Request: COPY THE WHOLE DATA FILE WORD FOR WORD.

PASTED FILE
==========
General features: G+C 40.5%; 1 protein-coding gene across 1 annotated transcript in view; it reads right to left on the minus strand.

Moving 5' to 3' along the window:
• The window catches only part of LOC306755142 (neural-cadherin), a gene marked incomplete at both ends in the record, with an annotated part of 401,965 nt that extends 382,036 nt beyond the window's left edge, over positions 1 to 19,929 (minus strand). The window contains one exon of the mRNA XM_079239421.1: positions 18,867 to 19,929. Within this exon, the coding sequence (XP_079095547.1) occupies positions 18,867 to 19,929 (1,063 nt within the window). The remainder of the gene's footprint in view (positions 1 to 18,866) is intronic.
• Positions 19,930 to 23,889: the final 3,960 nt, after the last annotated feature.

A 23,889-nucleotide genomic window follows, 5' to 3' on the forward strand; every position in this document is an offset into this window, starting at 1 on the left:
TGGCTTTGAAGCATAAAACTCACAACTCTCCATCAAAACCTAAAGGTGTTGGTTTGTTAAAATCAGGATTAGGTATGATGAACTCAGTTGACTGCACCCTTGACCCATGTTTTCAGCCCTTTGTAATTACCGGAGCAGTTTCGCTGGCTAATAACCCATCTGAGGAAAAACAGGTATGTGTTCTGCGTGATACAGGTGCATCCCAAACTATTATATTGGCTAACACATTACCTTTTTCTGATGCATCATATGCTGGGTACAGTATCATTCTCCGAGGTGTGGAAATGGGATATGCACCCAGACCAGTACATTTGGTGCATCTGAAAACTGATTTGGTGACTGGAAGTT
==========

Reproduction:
General features: G+C 40.5%; 1 protein-coding gene across 1 annotated transcript in view; it reads right to left on the minus strand.

Moving 5' to 3' along the window:
• The window catches only part of LOC306755142 (neural-cadherin), a gene marked incomplete at both ends in the record, with an annotated part of 401,965 nt that extends 382,036 nt beyond the window's left edge, over positions 1 to 19,929 (minus strand). The window contains one exon of the mRNA XM_079239421.1: positions 18,867 to 19,929. Within this exon, the coding sequence (XP_079095547.1) occupies positions 18,867 to 19,929 (1,063 nt within the window). The remainder of the gene's footprint in view (positions 1 to 18,866) is intronic.
• Positions 19,930 to 23,889: the final 3,960 nt, after the last annotated feature.

A 23,889-nucleotide genomic window follows, 5' to 3' on the forward strand; every position in this document is an offset into this window, starting at 1 on the left:
TGGCTTTGAAGCATAAAACTCACAACTCTCCATCAAAACCTAAAGGTGTTGGTTTGTTAAAATCAGGATTAGGTATGATGAACTCAGTTGACTGCACCCTTGACCCATGTTTTCAGCCCTTTGTAATTACCGGAGCAGTTTCGCTGGCTAATAACCCATCTGAGGAAAAACAGGTATGTGTTCTGCGTGATACAGGTGCATCCCAAACTATTATATTGGCTAACACATTACCTTTTTCTGATGCATCATATGCTGGGTACAGTATCATTCTCCGAGGTGTGGAAATGGGATATGCACCCAGACCAGTACATTTGGTGCATCTGAAAACTGATTTGGTGACTGGAAGTT